• Jurisprudence and history: it is said that 'Ali b. Isma'il was familiar with jurisprudence and the history of the Imams (a). Some of his jurisprudential hadiths are cited in the Four Books of the Shi'as.[14] According to some sources, 'Ali b. Isma'il was more familiar with the lives, history, and children of the Imams (a).[15]

Intellectual Authority

'Ali b. Isma'il trained students and companions. It is said that he was the mediating link between the school of Hisham b. Hakam and the subsequent generations. Phrases such as "one of Maytham's companions" or "a follower of Maytham" or "Maythamiyya" point to the continuity of the School of Kufa by the companions of 'Ali b. Isma'il.[16]

Ibn Maytham's Teachers

In Hadith

Ibn Maytham directly transmitted hadiths from Imam al-Rida (a).[17] He also transmitted hadiths from other people,[18] some of whom are:

In Theology

According to sources available to us, his teacher in theology was Hisham b. al-Hakam, and when Hisham ran away, Ibn Maytham was imprisoned at the command of Harun al-Rashid. In prison when he heard about his teacher's death he said: "if Hisham is killed, his knowledge will be buried with him". He referred to Hisham as "our supporter", "our master", and "the one our eyes are on".[19]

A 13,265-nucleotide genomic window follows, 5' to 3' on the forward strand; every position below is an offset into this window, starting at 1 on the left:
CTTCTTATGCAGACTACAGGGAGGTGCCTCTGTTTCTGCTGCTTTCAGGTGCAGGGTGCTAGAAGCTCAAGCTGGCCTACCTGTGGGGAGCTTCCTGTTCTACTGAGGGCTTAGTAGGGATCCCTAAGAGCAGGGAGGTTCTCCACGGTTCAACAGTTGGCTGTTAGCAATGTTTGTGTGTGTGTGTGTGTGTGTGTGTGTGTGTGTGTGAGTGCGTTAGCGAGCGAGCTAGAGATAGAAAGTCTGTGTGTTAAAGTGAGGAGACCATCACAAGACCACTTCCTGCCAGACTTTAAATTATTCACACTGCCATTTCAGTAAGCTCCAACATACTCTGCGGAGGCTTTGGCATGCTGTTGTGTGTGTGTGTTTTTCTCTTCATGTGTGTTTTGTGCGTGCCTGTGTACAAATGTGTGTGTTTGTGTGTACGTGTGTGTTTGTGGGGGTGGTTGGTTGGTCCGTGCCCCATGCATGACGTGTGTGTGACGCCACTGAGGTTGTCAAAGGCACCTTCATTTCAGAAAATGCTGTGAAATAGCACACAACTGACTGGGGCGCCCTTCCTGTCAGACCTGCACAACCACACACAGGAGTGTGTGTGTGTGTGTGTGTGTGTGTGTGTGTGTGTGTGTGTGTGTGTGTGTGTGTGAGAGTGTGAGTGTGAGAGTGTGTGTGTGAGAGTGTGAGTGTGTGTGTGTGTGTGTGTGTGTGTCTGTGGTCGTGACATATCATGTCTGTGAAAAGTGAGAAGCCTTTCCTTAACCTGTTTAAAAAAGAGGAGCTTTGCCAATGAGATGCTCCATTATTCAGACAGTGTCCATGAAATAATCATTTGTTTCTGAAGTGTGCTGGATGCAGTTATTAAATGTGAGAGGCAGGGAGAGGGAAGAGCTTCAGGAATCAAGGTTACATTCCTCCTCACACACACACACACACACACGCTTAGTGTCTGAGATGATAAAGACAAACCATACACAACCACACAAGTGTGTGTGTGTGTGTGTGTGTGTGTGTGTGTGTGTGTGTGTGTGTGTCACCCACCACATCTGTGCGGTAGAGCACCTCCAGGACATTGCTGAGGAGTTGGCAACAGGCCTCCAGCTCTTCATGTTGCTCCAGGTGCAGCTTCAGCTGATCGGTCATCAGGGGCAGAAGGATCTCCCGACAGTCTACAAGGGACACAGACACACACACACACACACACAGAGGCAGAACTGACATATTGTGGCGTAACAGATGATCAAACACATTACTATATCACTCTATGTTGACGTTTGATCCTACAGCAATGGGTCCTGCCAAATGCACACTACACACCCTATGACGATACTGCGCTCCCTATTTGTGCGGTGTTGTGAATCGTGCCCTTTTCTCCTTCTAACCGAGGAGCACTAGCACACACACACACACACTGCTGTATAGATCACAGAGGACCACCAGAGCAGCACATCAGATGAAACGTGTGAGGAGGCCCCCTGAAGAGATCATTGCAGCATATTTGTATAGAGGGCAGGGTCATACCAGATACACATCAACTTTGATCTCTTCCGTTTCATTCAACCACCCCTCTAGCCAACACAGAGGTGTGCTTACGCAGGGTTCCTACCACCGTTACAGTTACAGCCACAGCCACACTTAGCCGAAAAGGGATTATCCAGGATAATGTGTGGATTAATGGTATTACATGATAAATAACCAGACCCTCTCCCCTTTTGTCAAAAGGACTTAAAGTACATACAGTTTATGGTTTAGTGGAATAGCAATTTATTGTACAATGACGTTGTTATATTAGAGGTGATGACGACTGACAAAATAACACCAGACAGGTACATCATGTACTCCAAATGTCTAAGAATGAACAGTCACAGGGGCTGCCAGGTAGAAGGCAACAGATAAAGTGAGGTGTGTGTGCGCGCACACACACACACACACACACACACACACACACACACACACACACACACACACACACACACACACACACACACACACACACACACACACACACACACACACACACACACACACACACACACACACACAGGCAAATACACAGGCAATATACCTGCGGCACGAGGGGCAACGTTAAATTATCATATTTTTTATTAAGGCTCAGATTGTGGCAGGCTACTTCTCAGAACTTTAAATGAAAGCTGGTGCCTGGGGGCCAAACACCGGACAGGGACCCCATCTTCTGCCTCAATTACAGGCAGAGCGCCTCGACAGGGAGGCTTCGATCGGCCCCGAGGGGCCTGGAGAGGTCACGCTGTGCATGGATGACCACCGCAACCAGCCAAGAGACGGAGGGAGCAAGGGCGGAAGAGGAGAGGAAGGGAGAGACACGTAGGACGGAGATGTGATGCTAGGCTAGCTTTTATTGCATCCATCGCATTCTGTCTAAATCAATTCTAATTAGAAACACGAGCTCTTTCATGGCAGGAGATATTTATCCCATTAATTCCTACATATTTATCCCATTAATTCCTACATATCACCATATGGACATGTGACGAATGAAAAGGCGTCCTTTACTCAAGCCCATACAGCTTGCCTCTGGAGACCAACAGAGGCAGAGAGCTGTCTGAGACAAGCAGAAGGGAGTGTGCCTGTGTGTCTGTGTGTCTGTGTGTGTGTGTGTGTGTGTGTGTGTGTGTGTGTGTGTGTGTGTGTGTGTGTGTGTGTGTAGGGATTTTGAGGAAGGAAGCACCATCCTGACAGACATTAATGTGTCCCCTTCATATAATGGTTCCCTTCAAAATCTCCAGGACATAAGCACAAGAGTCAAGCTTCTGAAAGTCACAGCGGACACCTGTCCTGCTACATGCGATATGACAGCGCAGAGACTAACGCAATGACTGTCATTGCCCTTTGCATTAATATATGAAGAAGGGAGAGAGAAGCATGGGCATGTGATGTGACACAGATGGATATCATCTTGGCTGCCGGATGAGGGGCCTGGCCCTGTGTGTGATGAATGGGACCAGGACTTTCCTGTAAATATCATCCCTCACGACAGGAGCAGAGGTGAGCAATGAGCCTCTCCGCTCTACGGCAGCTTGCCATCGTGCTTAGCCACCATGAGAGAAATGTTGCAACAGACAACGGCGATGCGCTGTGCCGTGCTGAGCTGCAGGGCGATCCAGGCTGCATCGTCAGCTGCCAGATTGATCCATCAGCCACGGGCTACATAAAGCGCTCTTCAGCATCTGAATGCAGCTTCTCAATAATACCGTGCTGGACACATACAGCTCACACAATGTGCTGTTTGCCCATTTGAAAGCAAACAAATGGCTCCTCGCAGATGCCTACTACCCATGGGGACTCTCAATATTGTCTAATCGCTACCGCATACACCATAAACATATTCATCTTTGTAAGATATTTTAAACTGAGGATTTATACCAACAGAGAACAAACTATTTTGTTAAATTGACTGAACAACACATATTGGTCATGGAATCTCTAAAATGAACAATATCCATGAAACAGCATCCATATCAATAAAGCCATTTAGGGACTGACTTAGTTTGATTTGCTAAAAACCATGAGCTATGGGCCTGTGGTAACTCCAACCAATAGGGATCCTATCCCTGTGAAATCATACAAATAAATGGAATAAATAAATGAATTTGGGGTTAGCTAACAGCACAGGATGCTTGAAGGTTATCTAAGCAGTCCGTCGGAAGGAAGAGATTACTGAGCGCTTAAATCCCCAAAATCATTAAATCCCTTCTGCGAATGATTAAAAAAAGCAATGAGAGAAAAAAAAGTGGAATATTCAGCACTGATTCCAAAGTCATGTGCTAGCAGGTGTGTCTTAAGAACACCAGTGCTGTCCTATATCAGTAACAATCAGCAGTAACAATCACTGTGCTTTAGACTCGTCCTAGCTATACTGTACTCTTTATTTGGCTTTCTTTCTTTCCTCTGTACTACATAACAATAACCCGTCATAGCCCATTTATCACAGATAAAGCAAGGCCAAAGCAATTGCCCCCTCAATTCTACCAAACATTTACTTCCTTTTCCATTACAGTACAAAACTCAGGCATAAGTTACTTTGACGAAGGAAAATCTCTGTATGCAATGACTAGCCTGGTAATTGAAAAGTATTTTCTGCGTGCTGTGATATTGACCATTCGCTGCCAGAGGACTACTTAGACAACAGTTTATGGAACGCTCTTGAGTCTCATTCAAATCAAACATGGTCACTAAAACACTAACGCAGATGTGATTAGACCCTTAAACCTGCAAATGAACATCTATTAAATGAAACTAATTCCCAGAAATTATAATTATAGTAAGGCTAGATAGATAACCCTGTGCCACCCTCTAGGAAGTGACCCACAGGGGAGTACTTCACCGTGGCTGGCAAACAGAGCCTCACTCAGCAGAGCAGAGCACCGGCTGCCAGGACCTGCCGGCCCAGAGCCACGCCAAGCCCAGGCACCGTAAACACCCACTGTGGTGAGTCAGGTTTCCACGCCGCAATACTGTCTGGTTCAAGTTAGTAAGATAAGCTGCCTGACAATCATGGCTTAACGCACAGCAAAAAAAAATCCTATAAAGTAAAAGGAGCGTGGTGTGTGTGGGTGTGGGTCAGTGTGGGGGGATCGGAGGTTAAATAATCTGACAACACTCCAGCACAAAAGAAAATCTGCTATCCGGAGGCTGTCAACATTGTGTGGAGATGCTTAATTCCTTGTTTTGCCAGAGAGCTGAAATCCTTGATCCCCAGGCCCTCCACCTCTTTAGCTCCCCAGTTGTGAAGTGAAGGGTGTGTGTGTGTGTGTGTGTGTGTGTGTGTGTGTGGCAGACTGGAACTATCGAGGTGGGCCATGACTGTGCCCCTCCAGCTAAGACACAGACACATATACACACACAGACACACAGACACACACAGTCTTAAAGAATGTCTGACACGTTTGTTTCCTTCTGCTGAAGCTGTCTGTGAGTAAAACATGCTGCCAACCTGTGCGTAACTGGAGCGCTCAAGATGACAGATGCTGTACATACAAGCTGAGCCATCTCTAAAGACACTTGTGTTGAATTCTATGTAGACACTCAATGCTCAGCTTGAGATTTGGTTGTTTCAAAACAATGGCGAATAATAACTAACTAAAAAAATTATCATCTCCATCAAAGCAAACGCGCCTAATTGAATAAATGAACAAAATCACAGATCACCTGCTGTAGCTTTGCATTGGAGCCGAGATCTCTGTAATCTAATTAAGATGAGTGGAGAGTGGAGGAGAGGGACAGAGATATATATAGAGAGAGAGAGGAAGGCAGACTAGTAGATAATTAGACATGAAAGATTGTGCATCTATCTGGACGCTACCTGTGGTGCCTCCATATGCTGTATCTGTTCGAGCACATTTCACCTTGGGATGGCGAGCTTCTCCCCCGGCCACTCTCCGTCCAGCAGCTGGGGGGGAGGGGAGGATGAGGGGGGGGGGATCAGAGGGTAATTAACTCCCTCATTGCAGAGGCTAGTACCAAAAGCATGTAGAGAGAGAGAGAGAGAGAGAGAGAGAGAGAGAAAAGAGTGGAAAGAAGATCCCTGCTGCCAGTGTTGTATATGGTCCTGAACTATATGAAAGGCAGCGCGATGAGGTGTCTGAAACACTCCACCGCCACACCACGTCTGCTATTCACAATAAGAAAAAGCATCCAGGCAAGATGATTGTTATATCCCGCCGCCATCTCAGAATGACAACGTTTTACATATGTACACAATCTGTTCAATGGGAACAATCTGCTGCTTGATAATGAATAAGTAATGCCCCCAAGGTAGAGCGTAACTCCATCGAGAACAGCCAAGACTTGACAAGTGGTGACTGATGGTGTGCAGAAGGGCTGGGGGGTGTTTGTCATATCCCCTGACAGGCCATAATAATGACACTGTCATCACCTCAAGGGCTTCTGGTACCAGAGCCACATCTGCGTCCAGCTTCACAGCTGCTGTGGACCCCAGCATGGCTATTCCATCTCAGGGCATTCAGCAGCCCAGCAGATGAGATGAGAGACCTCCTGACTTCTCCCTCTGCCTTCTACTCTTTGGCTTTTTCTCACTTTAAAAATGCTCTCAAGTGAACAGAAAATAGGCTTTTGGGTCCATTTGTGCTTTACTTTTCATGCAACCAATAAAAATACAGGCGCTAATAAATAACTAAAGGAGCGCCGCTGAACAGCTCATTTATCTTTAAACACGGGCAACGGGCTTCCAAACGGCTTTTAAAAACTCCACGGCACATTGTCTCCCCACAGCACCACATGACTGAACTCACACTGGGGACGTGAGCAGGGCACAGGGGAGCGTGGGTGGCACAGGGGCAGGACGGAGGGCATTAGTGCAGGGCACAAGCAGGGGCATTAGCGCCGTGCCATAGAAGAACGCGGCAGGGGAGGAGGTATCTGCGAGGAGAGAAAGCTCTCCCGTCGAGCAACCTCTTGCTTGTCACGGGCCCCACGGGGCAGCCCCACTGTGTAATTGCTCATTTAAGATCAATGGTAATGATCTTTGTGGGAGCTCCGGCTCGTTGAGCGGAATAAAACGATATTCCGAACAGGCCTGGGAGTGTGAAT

Students

Some of those who narrated from him are as follows:[20]

  • Husayn b. Sa'id al-Ahwazi
  • Isma'il b. Abi Ziyad al-Sakuni
  • Dawud b. Mahziyar
  • Ja'far b. Ahmad b. Ayyub al-Samarqandi

Works

A principle is attributed to him in some sources under Asl kitabuh.[21] He wrote other books in theology and jurisprudence as well.[22]

  • Kitab al-imama
  • Kitab majalis Hisham b. al-Hakam
  • Kitab al-mut'a
  • Kitab al-istihqaq
  • Al-Kamil
  • Kitab al-talaq
  • Kitab al-nikah

Theological Views

  • Monotheism: according to some accounts, Ibn Maytham believed in the necessity of knowing God. According to 'Ali b. Isma'il, all knowledge, including knowledge of God, are non-volitional (idtirari), and proved the existence of the creator through Teleological Argument[23] (Burhan al-Nazm). It is also said that he takes Divine Attributes to be identical with His Essence.[24]